On the flip side, just like Ali, sometimes you are in the ring with a guy that will knock you out in 5 rounds if you fight on his terms. Trying to outpunch Foreman in his prime is a losing proposition for just about anybody. As a British Officer noted after the defeat at Dunkirk, "Wars are not won by evacuations." But instead of a complete and utter defeat Britain stayed on the ropes. Twenty miles of sea, a few pilots, and a strong fleet saved Britain from being crushed by the German War Machine. Britain got lucky because of geography, something that France did not have. Britain's strategy in WWII was the same as Ali's, stay in the fight long enough that you can exploit some weakness.
As I have said before, insurgents need outside support to be successful. The French Resistance was quite active, but largely inconsequential to the outcome of WWII. However it must be noted that for every act of sabotage and assassination pulled off by resistance fighters it was that much quicker and closer to victory for the allied forces (including the godless Communists being bled white on the Eastern Front). But the OSS saw fit to give all the support they could to the Partisans as they were value added to the effort. By fighting they gained assistance which allowed them to fight more, which encouraged foreign governments to give more assistance.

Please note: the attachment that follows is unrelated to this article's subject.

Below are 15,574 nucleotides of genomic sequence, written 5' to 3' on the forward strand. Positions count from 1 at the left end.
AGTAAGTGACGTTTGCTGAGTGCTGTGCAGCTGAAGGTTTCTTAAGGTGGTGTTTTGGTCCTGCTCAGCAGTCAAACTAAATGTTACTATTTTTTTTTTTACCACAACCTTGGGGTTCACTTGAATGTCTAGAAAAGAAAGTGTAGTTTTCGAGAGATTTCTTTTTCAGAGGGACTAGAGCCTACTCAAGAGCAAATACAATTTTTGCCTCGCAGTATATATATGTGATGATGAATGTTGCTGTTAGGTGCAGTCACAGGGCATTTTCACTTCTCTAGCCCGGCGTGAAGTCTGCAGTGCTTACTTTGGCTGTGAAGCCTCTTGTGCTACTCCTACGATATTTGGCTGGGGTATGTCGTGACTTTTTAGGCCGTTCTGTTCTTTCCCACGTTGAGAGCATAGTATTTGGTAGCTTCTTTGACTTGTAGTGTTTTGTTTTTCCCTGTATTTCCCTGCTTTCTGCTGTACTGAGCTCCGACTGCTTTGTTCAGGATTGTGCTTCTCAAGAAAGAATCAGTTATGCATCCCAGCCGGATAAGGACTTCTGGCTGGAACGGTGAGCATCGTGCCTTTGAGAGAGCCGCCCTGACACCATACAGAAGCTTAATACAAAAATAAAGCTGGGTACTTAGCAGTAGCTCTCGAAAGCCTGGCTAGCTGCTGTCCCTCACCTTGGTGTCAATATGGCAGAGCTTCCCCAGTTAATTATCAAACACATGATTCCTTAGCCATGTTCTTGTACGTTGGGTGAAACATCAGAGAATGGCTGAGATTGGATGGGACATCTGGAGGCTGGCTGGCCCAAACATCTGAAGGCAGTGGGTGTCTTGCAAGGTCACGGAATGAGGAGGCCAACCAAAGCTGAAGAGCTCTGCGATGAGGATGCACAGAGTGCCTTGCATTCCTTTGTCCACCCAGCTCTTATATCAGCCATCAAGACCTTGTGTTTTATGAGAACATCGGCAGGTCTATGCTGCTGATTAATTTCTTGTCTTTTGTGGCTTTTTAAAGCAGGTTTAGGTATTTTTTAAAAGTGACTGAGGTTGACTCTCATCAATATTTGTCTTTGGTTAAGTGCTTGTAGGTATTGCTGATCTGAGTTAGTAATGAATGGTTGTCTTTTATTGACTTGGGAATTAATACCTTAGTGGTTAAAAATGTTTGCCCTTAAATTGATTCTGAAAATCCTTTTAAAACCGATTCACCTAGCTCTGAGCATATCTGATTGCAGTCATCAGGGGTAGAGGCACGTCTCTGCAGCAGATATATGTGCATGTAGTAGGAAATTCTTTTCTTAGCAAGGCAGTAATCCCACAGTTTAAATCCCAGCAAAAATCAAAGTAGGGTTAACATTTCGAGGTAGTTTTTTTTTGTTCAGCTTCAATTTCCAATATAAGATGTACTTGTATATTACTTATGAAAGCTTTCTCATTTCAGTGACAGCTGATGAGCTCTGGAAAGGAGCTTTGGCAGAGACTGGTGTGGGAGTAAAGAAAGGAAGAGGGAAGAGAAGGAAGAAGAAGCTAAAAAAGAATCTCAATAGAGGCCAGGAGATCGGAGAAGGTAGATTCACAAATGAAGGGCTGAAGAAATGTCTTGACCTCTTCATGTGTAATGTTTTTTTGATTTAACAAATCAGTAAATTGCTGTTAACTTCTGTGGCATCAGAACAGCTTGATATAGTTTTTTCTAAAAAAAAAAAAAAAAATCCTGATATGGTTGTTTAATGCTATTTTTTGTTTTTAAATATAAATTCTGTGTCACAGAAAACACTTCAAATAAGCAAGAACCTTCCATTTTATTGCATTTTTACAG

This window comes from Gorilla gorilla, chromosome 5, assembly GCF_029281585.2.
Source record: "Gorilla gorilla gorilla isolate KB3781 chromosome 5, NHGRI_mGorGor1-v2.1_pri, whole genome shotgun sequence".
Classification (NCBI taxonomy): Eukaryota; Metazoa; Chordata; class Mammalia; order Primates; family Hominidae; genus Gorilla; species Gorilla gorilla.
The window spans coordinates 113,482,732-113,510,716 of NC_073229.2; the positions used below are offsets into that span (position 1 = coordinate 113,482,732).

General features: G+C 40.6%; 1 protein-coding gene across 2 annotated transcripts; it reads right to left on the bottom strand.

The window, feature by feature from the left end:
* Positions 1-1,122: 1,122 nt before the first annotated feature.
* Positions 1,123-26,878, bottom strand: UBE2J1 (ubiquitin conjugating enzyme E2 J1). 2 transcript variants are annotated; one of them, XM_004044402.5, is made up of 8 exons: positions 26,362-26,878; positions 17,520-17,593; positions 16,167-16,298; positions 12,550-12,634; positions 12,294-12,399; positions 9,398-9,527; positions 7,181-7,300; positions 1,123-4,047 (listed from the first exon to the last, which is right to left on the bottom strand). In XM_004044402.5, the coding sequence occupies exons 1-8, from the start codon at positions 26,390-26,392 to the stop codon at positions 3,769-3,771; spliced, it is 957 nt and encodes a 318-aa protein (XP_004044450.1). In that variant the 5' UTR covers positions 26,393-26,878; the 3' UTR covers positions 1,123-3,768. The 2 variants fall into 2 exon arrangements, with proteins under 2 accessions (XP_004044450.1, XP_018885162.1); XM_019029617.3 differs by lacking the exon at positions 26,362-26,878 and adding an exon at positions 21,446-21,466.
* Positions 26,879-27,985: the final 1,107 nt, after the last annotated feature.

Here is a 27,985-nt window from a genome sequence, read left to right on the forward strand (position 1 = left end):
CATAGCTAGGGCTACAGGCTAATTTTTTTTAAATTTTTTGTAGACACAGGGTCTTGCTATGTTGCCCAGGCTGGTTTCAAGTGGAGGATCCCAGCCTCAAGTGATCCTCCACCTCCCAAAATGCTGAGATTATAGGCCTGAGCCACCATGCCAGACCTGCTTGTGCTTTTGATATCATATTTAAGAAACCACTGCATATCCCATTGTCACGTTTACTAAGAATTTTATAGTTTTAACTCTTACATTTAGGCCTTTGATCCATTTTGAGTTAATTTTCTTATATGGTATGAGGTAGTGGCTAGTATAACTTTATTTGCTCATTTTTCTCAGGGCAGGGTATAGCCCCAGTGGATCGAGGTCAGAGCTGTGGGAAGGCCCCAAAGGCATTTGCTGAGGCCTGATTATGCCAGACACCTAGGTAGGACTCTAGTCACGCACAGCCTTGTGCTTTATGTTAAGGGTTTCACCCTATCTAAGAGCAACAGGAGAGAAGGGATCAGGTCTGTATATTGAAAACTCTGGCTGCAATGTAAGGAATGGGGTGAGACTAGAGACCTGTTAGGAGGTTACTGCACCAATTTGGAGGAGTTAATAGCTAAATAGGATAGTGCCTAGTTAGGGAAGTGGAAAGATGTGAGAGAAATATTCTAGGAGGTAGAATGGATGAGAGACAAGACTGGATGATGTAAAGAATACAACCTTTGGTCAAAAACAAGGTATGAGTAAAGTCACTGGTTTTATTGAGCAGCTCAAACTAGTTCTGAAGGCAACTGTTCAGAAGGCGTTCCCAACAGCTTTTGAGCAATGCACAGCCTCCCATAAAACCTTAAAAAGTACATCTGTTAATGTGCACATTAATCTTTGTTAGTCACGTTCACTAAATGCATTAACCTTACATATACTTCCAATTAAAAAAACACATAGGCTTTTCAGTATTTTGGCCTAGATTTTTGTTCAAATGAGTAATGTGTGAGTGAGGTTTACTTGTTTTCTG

In the movie "Alamo" there is a series of scenes where Dennis Quaid playing Sam Houston says nothing but "Break Camp" over and over, moving his insurgents into terrain unfavorable to the Mexican forces. His men don't like it, they want to fight, but Sam Houston knows that he can't fight Santa Ana on his own terms, he needs to get the Mexican army strung out and unable to bring artillery to bear. The strategy works and Texas wins.